A few years ago I saw a sign with these words:Artificial Significance. It really got me thinking about my own journey. How much of my life has been spent doing things that make me feel good about who I am? In my head I know my significance comes only from knowing Jesus. In reality, however, I allow many other things to define my worth. They are all based on things the world esteems, such as: Title Position Age Accomplishments Recognition Family Income A good meal (OK, I just threw that one in:) Why can’t I just always accept that who I am is determined by Christ and not by title or what I do? How about you? If you are a Christ follower, what keeps you from understanding your significance is in Him alone?
It has been an extremely great honor to work at UPI for some 38 years. During those years I have had the opportunity to meet many people. It is hard to stay in touch with many of them as they live in various parts of the world. Some people I’ve met are seeking advice or counseling. Others just want to hang out together. I would love to have a cup of coffee with each of them at least one more time, but that likely will not happen this side of eternity. Normally when I meet someone, whether it is the first time or the hundredth time, I try to ask, “How are you doing?” I love hearing about people’s lives and getting updates on what is going on. Many people won’t tell you unless you ask. Here is something I’ve become aware of over the years as I’ve asked people about their lives. I can think of very few who ask me how I am doing! I do not mention this to make anyone feel sorry for me! I’ve been blessed with some great friends who care and who ask about my life. But most people never go beyond the automatic, “Hi, how are you?,” without meaning it or waiting for an answer? I find it puzzling that so few people ask others about what is going on in their lives. Challenge: Let’s be intentional about asking people how they are doing. When we meet people, start the conversation by asking what is going on in their lives. Ask how they are doing. Make them the focus of the attention and take time to listen. People are fascinating and everyone has a story. Who knows, maybe they will actually ask you about your life!
1. Success Is All About the Little Things – On the first day of practice Coach Wooden didn’t discuss basketball strategy. Believe it or not, he taught his players the proper way to put on their socks and shoes so they didn’t get blisters.
2. Focus on the Process, Not the Outcome – Coach Wooden didn’t focus on winning. He focused on the character of his team, key fundamentals, daily improvement, effort, potential and selfless teamwork. As a result he won…a lot.
3. There’s No Such Thing as an Overnight Success – Wooden was at UCLA 16 years before they won their first national title. Today we live in a world where people expect instant results. If a coach doesn’t win a title in a few years he or she is fired. Wooden is a testament that greatness takes time.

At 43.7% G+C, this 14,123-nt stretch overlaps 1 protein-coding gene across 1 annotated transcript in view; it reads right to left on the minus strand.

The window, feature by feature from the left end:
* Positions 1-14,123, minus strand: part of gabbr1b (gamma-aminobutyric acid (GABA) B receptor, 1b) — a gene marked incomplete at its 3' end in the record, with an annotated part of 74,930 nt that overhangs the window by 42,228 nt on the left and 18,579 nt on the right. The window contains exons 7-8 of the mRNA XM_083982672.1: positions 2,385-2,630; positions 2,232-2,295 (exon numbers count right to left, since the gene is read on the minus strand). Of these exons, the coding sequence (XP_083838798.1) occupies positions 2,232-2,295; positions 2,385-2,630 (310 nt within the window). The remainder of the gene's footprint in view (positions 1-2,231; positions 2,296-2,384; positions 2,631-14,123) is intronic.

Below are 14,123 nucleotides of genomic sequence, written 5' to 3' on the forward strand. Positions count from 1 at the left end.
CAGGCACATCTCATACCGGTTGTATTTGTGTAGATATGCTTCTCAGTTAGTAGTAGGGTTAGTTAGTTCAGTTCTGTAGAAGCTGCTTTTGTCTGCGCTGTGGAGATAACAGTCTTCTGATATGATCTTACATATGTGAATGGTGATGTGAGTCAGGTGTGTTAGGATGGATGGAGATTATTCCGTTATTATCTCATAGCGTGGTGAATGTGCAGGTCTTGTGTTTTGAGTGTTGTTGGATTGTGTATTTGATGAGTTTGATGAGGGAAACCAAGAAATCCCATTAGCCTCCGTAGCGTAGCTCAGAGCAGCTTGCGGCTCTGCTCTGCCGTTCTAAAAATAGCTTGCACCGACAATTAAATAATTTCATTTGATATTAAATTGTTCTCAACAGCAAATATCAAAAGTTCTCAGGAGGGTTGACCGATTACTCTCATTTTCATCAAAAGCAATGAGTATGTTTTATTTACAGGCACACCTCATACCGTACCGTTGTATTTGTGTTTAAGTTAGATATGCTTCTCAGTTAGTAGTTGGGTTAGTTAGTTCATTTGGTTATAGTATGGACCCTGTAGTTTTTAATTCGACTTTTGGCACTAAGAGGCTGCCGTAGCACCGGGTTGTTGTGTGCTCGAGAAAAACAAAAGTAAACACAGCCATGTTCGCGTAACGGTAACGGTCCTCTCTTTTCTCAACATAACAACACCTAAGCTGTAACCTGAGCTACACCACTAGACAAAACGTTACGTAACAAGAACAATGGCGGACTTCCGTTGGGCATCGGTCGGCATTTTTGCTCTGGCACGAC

4. Selfless Teamwork is Great Teamwork – Wooden said, “A player who makes a team great is much more valuable than a great player.”
5. There’s Power in Humility – Norman Vincent Peale said that humble people don’t think less of themselves. They just think of themselves less. Wooden made his life about coaching, leading and developing others and in doing so exhibited true power.
6. Faith Matters – In our politically correct world where people are afraid to mention God, even though it says it on our dollar bill, I find it interesting how in all the media reports about Wooden they talk positively about how his faith guided his life, principles and actions. There is power in faith. More importantly there is enormous power when your faith moves you to love, serve, inspire, coach and make a difference.
7. Your Legacy Matters – The most important thing you will leave behind when you die is your legacy. And the greatest legacy you can leave is your life, your principles and the lives you touch. Wooden didn’t spend his life amassing wealth and trying to make a fortune. He invested in others. And while buildings will fall, jewelry will tarnish and money will get spent, his legacy will live on in those who carry his teachings in their heart. J.H.
Do you have dreams, challenges or fears that you need to bring before God in prayer? Are you sometimes reluctant to discuss certain things with God in prayer? In his book “Draw the Circle,” Mark Batterson makes these statements: “Here’s what I know for sure: God won’t answer 100 percent of the prayers we don’t pray. We never know if the answer will be yes, no, or not yet. But the answer isn’t up to us. It’s not our job to answer; it’s our job to ask.” God doesn’t answer prayer just to give us what we want; God answers prayer to give glory to His name. The greatest tragedy in life is the prayers that go unanswered simply because they go unasked. In Matthew 7:7 Jesus emphatically tells us to “ask, seek and knock on the door.” Keith Madison SCORE International